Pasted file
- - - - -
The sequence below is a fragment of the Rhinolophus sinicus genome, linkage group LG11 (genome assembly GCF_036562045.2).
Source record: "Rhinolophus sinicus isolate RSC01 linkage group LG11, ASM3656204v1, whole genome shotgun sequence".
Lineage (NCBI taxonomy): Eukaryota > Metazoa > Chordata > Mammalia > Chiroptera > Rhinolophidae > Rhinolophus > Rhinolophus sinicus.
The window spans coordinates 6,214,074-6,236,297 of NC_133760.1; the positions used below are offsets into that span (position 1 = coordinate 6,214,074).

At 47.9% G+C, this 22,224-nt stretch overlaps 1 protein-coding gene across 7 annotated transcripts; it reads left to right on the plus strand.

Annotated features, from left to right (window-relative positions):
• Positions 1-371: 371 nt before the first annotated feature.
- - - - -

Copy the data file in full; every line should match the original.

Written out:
The sequence below is a fragment of the Rhinolophus sinicus genome, linkage group LG11 (genome assembly GCF_036562045.2).
Source record: "Rhinolophus sinicus isolate RSC01 linkage group LG11, ASM3656204v1, whole genome shotgun sequence".
Lineage (NCBI taxonomy): Eukaryota > Metazoa > Chordata > Mammalia > Chiroptera > Rhinolophidae > Rhinolophus > Rhinolophus sinicus.
The window spans coordinates 6,214,074-6,236,297 of NC_133760.1; the positions used below are offsets into that span (position 1 = coordinate 6,214,074).

At 47.9% G+C, this 22,224-nt stretch overlaps 1 protein-coding gene across 7 annotated transcripts; it reads left to right on the plus strand.

Annotated features, from left to right (window-relative positions):
• Positions 1-371: 371 nt before the first annotated feature.